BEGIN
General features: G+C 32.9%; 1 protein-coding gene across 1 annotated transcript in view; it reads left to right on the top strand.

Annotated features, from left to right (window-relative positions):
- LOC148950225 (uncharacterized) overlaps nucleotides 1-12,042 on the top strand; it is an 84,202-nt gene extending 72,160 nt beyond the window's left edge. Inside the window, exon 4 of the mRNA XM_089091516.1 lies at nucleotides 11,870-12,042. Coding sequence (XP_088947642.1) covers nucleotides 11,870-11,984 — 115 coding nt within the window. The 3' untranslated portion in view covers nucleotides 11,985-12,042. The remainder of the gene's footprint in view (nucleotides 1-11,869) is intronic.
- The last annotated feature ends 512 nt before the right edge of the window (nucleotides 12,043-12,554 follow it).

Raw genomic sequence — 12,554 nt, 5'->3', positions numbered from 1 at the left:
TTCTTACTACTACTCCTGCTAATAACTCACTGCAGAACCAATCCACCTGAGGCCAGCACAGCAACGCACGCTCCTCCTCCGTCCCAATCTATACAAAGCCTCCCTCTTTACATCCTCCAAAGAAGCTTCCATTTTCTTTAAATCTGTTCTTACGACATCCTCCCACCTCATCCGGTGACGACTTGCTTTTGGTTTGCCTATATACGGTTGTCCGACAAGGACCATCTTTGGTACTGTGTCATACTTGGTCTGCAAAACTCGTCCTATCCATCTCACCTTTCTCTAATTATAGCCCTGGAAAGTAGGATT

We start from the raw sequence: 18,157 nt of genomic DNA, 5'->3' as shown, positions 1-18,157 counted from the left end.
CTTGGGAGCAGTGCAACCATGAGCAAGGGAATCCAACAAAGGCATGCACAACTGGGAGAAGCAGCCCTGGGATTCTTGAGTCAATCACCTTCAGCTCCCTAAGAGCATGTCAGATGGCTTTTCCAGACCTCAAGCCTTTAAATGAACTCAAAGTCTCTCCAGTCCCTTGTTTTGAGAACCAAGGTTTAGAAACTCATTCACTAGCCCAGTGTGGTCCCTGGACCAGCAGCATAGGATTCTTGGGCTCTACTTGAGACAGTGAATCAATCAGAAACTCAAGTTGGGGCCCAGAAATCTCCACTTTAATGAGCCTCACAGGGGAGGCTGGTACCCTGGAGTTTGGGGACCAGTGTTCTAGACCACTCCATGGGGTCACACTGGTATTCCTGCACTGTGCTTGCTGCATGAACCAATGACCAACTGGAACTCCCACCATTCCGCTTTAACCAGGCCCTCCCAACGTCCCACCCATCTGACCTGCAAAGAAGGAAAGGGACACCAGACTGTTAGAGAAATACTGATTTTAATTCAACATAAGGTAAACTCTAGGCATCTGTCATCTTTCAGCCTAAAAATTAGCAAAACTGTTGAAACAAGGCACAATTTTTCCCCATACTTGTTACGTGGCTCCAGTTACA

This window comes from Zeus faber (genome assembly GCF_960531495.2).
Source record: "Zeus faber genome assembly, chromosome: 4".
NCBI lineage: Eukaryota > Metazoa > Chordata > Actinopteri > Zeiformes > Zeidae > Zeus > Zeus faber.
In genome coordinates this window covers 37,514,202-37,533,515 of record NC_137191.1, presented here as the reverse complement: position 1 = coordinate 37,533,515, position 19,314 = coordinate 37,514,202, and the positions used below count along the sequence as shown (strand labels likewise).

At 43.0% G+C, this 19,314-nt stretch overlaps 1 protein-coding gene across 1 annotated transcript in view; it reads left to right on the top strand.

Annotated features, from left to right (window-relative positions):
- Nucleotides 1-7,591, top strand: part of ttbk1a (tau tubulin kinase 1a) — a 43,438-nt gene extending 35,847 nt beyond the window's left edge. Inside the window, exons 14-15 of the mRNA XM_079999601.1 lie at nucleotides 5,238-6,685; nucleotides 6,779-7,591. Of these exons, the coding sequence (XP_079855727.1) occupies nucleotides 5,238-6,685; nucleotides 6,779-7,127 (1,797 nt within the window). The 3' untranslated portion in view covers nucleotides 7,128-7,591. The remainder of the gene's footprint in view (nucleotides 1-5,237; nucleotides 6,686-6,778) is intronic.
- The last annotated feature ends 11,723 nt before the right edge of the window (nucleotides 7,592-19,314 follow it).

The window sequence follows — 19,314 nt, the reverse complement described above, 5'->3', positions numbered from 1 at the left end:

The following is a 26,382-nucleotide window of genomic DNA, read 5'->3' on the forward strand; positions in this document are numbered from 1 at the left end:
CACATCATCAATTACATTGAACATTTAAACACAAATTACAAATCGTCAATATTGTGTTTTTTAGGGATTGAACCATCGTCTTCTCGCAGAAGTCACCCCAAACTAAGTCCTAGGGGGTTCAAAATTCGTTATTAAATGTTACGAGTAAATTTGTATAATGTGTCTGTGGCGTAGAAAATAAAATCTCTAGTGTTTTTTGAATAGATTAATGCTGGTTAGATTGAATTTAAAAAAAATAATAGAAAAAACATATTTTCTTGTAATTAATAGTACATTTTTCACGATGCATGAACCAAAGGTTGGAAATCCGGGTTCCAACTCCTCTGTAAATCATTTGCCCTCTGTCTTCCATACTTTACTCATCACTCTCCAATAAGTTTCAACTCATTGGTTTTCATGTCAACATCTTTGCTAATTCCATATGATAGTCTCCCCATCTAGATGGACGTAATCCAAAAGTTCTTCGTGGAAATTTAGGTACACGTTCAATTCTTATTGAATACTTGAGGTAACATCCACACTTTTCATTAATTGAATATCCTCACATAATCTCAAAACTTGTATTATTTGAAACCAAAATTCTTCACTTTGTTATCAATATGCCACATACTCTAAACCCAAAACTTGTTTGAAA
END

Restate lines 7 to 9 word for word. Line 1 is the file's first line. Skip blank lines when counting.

We start from the raw sequence: 18,157 nt of genomic DNA, 5'->3' as shown, positions 1-18,157 counted from the left end.
CTTGGGAGCAGTGCAACCATGAGCAAGGGAATCCAACAAAGGCATGCACAACTGGGAGAAGCAGCCCTGGGATTCTTGAGTCAATCACCTTCAGCTCCCTAAGAGCATGTCAGATGGCTTTTCCAGACCTCAAGCCTTTAAATGAACTCAAAGTCTCTCCAGTCCCTTGTTTTGAGAACCAAGGTTTAGAAACTCATTCACTAGCCCAGTGTGGTCCCTGGACCAGCAGCATAGGATTCTTGGGCTCTACTTGAGACAGTGAATCAATCAGAAACTCAAGTTGGGGCCCAGAAATCTCCACTTTAATGAGCCTCACAGGGGAGGCTGGTACCCTGGAGTTTGGGGACCAGTGTTCTAGACCACTCCATGGGGTCACACTGGTATTCCTGCACTGTGCTTGCTGCATGAACCAATGACCAACTGGAACTCCCACCATTCCGCTTTAACCAGGCCCTCCCAACGTCCCACCCATCTGACCTGCAAAGAAGGAAAGGGACACCAGACTGTTAGAGAAATACTGATTTTAATTCAACATAAGGTAAACTCTAGGCATCTGTCATCTTTCAGCCTAAAAATTAGCAAAACTGTTGAAACAAGGCACAATTTTTCCCCATACTTGTTACGTGGCTCCAGTTACA

This window comes from Zeus faber (genome assembly GCF_960531495.2).